Scanning through endless hours of video footage posted on the internet by ordinary Russian soldiers inadvertently disclosing their whereabouts, they eventually tracked the movement of the mobile missile launcher from its base in Russia to the place where it was fired. The proof of Russian culpability brought outrage from the Kremlin, and attempts to undermine Bellingcat’s credibility.
The Russia Today TV channel cast aspersions on Higgins personally, describing the rise of citizen reporters like him as ‘a dangerous trend’. Higgins’s reply was unequivocal. ‘They are right. We are dangerous to those who falsify evidence.’
Far from backing off, he formed Bellingcat into a proper organisation, crowd-funded by donations from research institutions and sympathetic supporters. It has a small number of paid staff but a network of volunteers, with no political agenda but bound together by a simple credo. As Higgins puts it: ‘Evidence exists and falsehoods exist, and people still care about the difference.’
At first, Bellingcat’s reach remained fairly limited, but then came its big breakthrough: it outed the Kremlin secret agents who, in 2018, poisoned Russian exile Sergei Skripal and his daughter with the nerve agent Novichok on British soil.
There was an international outcry after the attack in the quiet cathedral city of Salisbury — it left the Skripals fighting for their lives in hospital and led to the death of a local woman, Dawn Sturgess. But for six months Scotland Yard was unable to come up with hard evidence, while smug Moscow protested its innocence.
Eventually the British police unveiled surveillance camera images of two burly Russian men arriving at Gatwick Airport, travelling by train from London to Salisbury and loitering outside the Skripals’ house. They were named as Alexander Petrov and Ruslan Boshirov.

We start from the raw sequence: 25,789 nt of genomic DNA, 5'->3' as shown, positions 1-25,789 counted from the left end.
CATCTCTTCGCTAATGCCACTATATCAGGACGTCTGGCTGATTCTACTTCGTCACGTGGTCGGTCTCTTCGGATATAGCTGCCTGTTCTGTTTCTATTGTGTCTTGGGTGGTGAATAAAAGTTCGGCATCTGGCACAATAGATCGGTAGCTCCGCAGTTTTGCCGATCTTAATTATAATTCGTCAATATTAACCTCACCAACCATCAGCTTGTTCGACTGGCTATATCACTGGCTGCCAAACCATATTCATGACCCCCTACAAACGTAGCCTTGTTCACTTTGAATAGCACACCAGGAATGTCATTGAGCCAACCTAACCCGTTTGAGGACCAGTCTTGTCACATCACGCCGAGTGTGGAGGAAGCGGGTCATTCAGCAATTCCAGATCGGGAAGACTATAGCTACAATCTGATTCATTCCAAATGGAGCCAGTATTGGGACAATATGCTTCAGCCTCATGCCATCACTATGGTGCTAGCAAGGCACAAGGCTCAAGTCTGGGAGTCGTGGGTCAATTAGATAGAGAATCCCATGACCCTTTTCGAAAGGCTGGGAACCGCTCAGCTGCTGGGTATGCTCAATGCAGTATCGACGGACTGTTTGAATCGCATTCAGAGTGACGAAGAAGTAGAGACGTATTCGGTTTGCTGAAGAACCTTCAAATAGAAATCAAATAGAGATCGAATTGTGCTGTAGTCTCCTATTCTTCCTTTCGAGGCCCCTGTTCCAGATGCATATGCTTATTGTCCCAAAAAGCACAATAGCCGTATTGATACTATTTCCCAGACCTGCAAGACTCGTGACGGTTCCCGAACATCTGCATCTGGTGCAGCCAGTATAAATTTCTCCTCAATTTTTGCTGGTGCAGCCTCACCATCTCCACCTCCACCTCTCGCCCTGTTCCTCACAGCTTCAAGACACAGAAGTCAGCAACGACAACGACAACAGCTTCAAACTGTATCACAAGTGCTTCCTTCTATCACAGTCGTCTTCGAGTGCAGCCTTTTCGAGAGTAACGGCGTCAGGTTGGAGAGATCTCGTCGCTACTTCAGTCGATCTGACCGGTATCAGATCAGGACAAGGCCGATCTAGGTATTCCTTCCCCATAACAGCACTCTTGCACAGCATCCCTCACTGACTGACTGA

We Are Bellingcat by Eliot Higgins (Bloomsbury £20, 272 pp)
The Kremlin threw up its hands in mock horror. These men were nothing more than tourists. On Russian television, all doe-eyed, they explained that they were salesmen for a sports-nutrition company and had gone to Salisbury to gaze in awe at its world-famous, 123-metre cathedral spire. It was as if Vladimir Putin, Russia’s leader, was flicking two fingers at Britain.
For Higgins and co, this was a red rag to a bull. With just the two men’s faces to go on, they set out to use their specialist skills to discover who they really were. Digging deeper than ever before, vital clues turned up in a leaked database of flight manifests showing the details of the two passengers who had flown into Britain.
Their passport numbers were suspiciously only three numbers apart, suggesting they were recently made fakes. The two had also claimed on television that their trip to Salisbury was a long time in the planning. Yet the manifest showed they had booked their Aeroflot flight to London only the night before they left.
Deeper and deeper Bellingcat went, mining every possible lead, until eventually the truth came out. ‘Petrov’ and ‘Boshirov’ were not the innocent tourists they claimed to be, but Alexander Mishkin, a military doctor, and Colonel Anatoliy Chepiga of the GRU, Russian military intelligence. Not spire-admirers at all but spies, sent by Putin to take out Skripal for daring to defy the Kremlin.
Predictably, Moscow rubbished the identifying of the hit squad, but the rest of the world had little doubt who to believe.
It was a major victory for the mice over the predatory cat, a fulfilment of the promise contained in Bellingcat’s odd name: its origins are an ancient fable about the mice who protected themselves from a marauding cat by fixing a bell around its neck so they would always know it was coming.
‘Be warned’ is its message to the powerful and the corrupt around the world of whatever political persuasion. Bellingcat is on your tail, wringing out the lies and ringing out the truth.